The recent market sell-off has long-term investors looking for buying opportunities. But while most of the attention has been on the tech sector, I believe Royal Dutch Shell (NYSE:RDS.A) (NYSE:RDS.B) is an under-the-radar bargain after both broad market and sector-specific declines.
It’s been more than two years since I last wrote about Shell. At the time, the company had just completed a controversial buyout of BG Group, and uncertainty about the health of Shell’s balance sheet, the safety of Shell’s dividend and the ability for Shell to navigate the oil market downturn were weighing heavy on the stock.
Fast forward 28 months later, and Shell has proven that none of these concerns were warranted. In fact, Shell recently reported $14.7 billion in cash flow from operations, it’s highest quarterly total since Brent crude oil was priced at $120/bbl back in Q2 of 2008.
Buying When There’s Blood In The Streets
Shell took a lot of heat for its $53 billion buyout of BG Group in 2016, a deal that pushed its debt to about $80 billion. However, the company assured shareholders at the time that it planned to address its debt by divesting $30 billion in assets by the end of 2018.
Sure enough, as of Q3, Shell said it has completed $28 billion in divestments to date and has announced another $4 billion in divestments, including a recent $1.9 billion deal for Denmark Upstream. Shell intends to continue divesting more than $5 billion in underperforming assets in 2019 and 2020 as well.
At the same time Shell is dumping its worst assets, the BG Group acquisition helped the company more than double its free cash flow in the third quarter from $3.6 billion to $8 billion.
As a result, Shell’s net debt has shrunk from $77.8 billion in Q3 of 2016 to just $60.5 billion in Q3 2018. While the BG Group buyout certainly stretched the balance sheet thin at the time, Shell has demonstrated it is executing its long-term debt management plan and using the BG Group acquisition to upgrade its asset portfolio.
As it turns out, concerns about Shell’s world-class dividend were also unfounded. Not only has the company continued to pay its 94-cent quarterly dividend, its cash flow has been sufficient to launch a $25 billion share buyback program in July. In the most recent quarter, Shell’s $8 billion in free cash flow were enough to cover both its $2 billion in share buybacks and its $1.8 billion dividend with more than half ($4.2 billion) left over.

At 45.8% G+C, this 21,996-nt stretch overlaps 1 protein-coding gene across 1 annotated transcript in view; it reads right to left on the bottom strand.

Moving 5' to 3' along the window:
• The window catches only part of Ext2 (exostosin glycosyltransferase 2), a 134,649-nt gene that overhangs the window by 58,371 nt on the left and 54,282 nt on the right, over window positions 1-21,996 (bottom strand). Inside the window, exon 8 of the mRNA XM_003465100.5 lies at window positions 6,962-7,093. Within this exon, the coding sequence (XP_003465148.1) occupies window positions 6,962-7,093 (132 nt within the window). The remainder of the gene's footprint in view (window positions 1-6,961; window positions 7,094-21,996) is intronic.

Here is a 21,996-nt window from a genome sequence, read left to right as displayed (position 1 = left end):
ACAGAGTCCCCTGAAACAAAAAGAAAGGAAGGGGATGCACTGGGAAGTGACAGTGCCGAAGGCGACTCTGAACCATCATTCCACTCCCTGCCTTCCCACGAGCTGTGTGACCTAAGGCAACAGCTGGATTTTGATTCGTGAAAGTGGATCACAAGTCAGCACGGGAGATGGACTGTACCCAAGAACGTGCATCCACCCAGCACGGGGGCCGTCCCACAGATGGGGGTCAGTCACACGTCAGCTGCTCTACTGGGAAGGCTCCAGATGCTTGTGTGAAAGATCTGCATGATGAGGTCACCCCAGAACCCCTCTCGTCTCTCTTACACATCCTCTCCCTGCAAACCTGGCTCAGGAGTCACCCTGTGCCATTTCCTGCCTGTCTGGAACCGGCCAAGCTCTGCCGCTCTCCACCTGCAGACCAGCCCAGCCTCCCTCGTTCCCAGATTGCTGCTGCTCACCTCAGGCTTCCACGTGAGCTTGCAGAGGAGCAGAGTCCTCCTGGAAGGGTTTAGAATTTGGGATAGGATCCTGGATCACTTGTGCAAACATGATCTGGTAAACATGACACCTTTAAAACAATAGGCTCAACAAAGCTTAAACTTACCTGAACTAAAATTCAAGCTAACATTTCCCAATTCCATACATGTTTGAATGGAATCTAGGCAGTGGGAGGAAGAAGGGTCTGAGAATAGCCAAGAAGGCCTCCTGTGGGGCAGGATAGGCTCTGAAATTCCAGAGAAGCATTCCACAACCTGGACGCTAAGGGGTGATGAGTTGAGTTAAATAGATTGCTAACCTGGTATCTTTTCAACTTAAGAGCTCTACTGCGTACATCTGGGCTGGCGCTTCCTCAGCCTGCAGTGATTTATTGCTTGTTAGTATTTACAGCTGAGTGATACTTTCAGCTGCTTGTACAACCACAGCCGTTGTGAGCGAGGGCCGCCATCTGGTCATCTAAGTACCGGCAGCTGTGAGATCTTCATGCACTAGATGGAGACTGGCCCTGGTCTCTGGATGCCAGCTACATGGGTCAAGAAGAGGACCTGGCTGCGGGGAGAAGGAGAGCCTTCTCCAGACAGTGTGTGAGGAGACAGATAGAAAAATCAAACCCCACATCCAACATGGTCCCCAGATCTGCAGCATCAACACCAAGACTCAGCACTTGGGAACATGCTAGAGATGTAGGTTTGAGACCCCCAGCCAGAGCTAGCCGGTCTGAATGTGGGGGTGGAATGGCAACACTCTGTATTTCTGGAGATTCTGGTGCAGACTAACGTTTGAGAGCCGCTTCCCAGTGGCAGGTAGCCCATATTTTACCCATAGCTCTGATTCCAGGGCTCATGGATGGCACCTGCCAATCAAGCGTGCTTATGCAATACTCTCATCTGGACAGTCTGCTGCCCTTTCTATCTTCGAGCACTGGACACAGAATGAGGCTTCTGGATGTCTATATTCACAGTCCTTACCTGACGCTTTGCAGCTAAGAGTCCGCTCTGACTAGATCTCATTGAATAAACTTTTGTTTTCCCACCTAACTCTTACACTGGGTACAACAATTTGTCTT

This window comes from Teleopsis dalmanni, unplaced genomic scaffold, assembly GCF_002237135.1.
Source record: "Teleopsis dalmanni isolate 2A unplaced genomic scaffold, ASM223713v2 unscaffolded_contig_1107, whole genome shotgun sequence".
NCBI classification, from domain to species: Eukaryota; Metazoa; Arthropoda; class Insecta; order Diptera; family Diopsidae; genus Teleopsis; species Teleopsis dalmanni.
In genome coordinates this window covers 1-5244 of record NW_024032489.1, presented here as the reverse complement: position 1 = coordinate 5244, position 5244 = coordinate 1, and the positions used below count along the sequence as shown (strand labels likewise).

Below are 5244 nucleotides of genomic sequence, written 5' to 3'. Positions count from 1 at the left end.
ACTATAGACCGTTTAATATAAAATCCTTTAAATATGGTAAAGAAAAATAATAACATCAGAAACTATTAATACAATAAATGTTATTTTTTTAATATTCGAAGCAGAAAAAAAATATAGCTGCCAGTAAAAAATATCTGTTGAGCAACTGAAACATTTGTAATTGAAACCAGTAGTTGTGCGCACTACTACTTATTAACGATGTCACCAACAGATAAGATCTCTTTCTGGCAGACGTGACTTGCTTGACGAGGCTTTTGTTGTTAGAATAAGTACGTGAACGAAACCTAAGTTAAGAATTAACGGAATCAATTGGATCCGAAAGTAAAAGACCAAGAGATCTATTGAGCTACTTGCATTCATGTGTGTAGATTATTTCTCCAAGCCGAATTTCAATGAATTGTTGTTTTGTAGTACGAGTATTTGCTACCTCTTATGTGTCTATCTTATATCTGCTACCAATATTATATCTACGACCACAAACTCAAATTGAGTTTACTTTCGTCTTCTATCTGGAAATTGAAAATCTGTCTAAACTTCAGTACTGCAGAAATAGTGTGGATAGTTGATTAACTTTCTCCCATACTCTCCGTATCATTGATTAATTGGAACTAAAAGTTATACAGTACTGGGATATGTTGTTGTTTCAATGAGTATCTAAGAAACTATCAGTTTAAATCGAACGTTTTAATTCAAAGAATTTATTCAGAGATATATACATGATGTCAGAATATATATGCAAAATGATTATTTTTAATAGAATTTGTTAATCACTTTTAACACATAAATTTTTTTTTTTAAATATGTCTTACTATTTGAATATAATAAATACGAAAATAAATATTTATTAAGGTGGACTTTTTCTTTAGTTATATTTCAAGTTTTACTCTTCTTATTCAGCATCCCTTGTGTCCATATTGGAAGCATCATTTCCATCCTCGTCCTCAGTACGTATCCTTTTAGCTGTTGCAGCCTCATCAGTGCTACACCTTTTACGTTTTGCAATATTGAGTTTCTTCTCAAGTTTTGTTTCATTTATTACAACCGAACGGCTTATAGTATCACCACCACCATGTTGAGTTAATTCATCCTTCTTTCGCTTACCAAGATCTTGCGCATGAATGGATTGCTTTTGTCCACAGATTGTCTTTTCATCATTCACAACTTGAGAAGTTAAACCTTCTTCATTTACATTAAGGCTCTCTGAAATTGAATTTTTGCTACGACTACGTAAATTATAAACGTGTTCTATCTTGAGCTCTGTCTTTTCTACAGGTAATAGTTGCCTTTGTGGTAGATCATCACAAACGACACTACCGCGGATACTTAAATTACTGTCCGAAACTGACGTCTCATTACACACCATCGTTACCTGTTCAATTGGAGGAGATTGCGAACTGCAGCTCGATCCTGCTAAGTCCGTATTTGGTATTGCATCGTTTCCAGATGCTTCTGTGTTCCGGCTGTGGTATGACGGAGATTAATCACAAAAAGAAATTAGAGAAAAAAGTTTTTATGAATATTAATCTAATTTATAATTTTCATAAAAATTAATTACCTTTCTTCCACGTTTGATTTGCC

Shell’s 5.9 percent dividend yield would easily rank among the highest 15 dividend yields in the entire S&P 500, even though few of the stocks with higher yields have a payout ratio below 50 percent like Shell. And for U.S. oil major investors, Shell’s 5.9 percent yield easily beats out the 4.1 percent yield of Exxon Mobil Corporation (XOM) and the 3.7 percent yield of Chevron Corporation (CVX).
The oil market has certainly stabilized in the past two years. While it remains relatively volatile, oil prices are well above the $40/bbl level they were trading at in mid-2016. Volatility is likely not going away anytime soon, but the consensus opinion is that oil prices will generally drift higher in the next few years. For example, Bank of America is calling for $70/bbl WTI crude prices by 2020, roughly 25 percent higher from recent prices.
Unfortunately, all oil stock investors must face one major headwind: investor sentiment. A certain percentage of investors see fossil fuel as a dying industry and are avoiding oil stocks no matter how good their fundamentals may be.
In reality, despite major advancements in renewable energy, Wood Mackenzie is predicting global oil demand will not peak until 2036, roughly two decades from now. Think about that for a second. Not only is global oil demand not dropping, it will continue to rise for another 18 years. Sure, alternative energy is the future, but oil demand is only growing larger as massive emerging markets like China and India mature.
At the same time, Shell is clearly making…
Want to learn more about how to profit off the stock market? Or maybe you just want to be able to look sophisticated in front of your coworkers when they ask you what you are reading on your Kindle, and you’d prefer to tell them “Oh, I’m just reading a book about stock market analysis,” rather than the usual “Oh, I’m just looking at pics of my ex-girlfriend on Facebook.” For these reasons and more, check out my book, Beating Wall Street with Common Sense. I don’t have a degree in finance; I have a degree in neuroscience. You don’t have to predict what stocks will do if you can predict what traders will do and be one step ahead of them. I made a 400% return in the stock market over five years using only basic principles of psychology and common sense. Beating Wall Street with Common Sense is now available on Amazon, and tradingcommonsense.com is always available on your local internet!